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Obama Predicts a Race Through June


Senator Barack Obama, his wife Michelle and Pittsburgh Steelers Owner Dan Rooney greet customers at Pamela's diner in the Strip District April 22, 2008 in Pittsburgh. (Getty Images)

By Paul Kane
PITTSBURGH -- Girding for defeat in the Keystone State today, Sen. Barack Obama (D-Ill.) predicted the primary campaign would last through June and suggested that no knockout blow of Sen. Hillary Rodham Clinton (D-N.Y.) would be forthcoming.

"I've come to the conclusion that this race will continue until the last primary or caucus vote is cast, and that's not that far away," Obama told reporters while eating pancakes at a local diner here as voters began casting their ballots.

Those last primaries, in South Dakota and Montana, come on June 3, after which Democratic National Committee Chairman Howard Dean has asked any undeclared superdelegates to make public their choice by July 1 to avoid a drawn-out fight throughout the summer.

Questions about Obama's ability to attract white, working-class voters have haunted the candidate since Super Tuesday, keeping the race in play. Obama told reporters today that those voters would come around to him in a general election campaign and not side with Sen. John McCain of Arizona, the presumptive Republican nominee.

"This whole notion that somehow because there are some voters -- whether it's older voters or blue collar voters -- who prefer Senator Clinton over me, that somehow that means I can't get their vote, that just isn't borne out by the polling," Obama said. "And it's not borne out by the history of people's voting patterns. The party's going to come together after the nomination is settled."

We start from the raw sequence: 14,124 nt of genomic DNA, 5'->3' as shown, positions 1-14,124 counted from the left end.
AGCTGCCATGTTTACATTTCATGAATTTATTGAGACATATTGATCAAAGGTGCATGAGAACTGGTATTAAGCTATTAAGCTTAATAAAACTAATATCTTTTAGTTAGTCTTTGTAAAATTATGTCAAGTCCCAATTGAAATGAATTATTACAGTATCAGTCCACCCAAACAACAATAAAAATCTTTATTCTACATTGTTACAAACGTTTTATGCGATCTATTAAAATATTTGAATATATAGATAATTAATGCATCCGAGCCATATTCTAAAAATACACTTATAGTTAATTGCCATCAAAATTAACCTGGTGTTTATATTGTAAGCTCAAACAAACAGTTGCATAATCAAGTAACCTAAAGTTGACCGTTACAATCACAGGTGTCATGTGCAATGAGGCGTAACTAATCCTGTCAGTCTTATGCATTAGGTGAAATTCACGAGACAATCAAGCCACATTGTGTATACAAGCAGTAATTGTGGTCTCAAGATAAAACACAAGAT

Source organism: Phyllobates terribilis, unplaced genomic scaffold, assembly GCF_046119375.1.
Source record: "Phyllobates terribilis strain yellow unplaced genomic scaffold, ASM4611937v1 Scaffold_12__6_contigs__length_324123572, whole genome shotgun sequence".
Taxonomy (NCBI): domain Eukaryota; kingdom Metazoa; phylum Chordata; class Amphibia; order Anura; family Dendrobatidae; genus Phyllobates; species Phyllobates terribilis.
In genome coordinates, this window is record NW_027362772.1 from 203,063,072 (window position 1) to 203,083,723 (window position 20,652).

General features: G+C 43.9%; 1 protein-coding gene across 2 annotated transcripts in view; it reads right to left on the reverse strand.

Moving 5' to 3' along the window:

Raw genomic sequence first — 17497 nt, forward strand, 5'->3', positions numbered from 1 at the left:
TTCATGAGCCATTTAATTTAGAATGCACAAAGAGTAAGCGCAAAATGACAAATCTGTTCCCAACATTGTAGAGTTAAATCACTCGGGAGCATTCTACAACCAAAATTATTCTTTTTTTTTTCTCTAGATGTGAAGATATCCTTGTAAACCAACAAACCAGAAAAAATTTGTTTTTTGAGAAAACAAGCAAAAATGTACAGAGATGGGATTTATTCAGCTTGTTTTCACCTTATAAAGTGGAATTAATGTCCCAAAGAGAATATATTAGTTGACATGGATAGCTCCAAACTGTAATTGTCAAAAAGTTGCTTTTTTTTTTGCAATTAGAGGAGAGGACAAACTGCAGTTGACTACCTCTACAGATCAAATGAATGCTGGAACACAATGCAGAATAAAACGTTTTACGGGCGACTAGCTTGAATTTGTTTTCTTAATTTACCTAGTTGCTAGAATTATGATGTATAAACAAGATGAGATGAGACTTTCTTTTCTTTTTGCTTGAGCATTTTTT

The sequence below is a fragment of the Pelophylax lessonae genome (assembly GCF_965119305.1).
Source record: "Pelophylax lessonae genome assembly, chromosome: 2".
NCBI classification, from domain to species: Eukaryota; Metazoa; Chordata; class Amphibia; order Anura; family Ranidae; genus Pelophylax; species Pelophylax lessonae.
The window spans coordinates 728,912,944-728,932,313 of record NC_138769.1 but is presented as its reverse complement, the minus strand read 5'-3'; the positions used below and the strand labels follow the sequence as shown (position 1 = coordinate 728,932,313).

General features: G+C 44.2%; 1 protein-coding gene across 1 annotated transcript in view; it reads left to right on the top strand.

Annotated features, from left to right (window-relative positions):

But a large loss in Pennsylvania would reopen the debate about the Democratic front-runner's ability to connect with these voters, a theme the Clinton campaign has hammered away it in recent days. Obama will have outspent her by a more than 2-to-1 margin in advertising -- blanketing everything from network television to Philadelphia Phillies games on local cable -- and, according to the Clinton campaign, may not have changed many votes.

Obama steered clear of making predictions but noted that his campaign "has to consider ourselves the underdogs." He did, however, suggest that he would pick up enough pledged delegates today to maintain a very strong lead over Clinton in that total, making it all but certain he would end up, in June, with leads over her in pledged delegates, states won and total votes.

"If you take a look at how the delegates play themselves out at the end of the night, you should be able to measure, given how many contests are left, whether they can make up that ground," he said.

While some Democrats question whether a prolonged primary campaign hurts Obama in the general election, the candidate said that for now it has helped him build get-out-the-vote operations in many states.

"The bright side of that is we're seeing record turnout, record involvement. We're building organizations that are getting tested," he said. "Should I end up being the nominee, the work that we've done here in Pennsylvania, I think, will be extraordinarily helpful in the general election."

By Web Politics Editor  |  April 22, 2008; 1:05 PM ET
Categories:  Barack Obama , Hillary Rodham Clinton , Primaries  
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